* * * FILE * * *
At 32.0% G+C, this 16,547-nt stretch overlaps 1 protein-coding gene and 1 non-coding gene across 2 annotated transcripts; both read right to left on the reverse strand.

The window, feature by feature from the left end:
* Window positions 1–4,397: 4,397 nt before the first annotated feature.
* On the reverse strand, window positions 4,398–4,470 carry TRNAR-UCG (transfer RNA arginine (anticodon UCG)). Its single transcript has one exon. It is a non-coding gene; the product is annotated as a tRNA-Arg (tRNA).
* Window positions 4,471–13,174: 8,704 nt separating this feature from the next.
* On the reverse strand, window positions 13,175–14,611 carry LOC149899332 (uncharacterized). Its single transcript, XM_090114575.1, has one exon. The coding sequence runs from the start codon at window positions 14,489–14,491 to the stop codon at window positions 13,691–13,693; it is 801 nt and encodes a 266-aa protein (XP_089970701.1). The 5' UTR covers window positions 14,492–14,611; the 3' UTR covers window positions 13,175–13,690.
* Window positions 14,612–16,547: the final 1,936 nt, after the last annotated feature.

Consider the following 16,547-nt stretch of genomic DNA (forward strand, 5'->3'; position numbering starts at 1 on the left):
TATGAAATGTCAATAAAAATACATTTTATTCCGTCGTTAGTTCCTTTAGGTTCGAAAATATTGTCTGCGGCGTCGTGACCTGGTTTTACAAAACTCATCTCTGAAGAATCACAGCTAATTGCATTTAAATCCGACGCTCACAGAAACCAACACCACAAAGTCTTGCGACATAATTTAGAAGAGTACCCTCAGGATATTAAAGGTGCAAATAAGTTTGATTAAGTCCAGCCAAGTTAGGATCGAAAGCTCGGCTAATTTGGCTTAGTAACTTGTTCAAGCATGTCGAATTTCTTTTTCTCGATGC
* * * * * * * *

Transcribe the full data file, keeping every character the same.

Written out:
At 32.0% G+C, this 16,547-nt stretch overlaps 1 protein-coding gene and 1 non-coding gene across 2 annotated transcripts; both read right to left on the reverse strand.

The window, feature by feature from the left end:
* Window positions 1–4,397: 4,397 nt before the first annotated feature.
* On the reverse strand, window positions 4,398–4,470 carry TRNAR-UCG (transfer RNA arginine (anticodon UCG)). Its single transcript has one exon. It is a non-coding gene; the product is annotated as a tRNA-Arg (tRNA).
* Window positions 4,471–13,174: 8,704 nt separating this feature from the next.
* On the reverse strand, window positions 13,175–14,611 carry LOC149899332 (uncharacterized). Its single transcript, XM_090114575.1, has one exon. The coding sequence runs from the start codon at window positions 14,489–14,491 to the stop codon at window positions 13,691–13,693; it is 801 nt and encodes a 266-aa protein (XP_089970701.1). The 5' UTR covers window positions 14,492–14,611; the 3' UTR covers window positions 13,175–13,690.
* Window positions 14,612–16,547: the final 1,936 nt, after the last annotated feature.

Consider the following 16,547-nt stretch of genomic DNA (forward strand, 5'->3'; position numbering starts at 1 on the left):
TATGAAATGTCAATAAAAATACATTTTATTCCGTCGTTAGTTCCTTTAGGTTCGAAAATATTGTCTGCGGCGTCGTGACCTGGTTTTACAAAACTCATCTCTGAAGAATCACAGCTAATTGCATTTAAATCCGACGCTCACAGAAACCAACACCACAAAGTCTTGCGACATAATTTAGAAGAGTACCCTCAGGATATTAAAGGTGCAAATAAGTTTGATTAAGTCCAGCCAAGTTAGGATCGAAAGCTCGGCTAATTTGGCTTAGTAACTTGTTCAAGCATGTCGAATTTCTTTTTCTCGATGC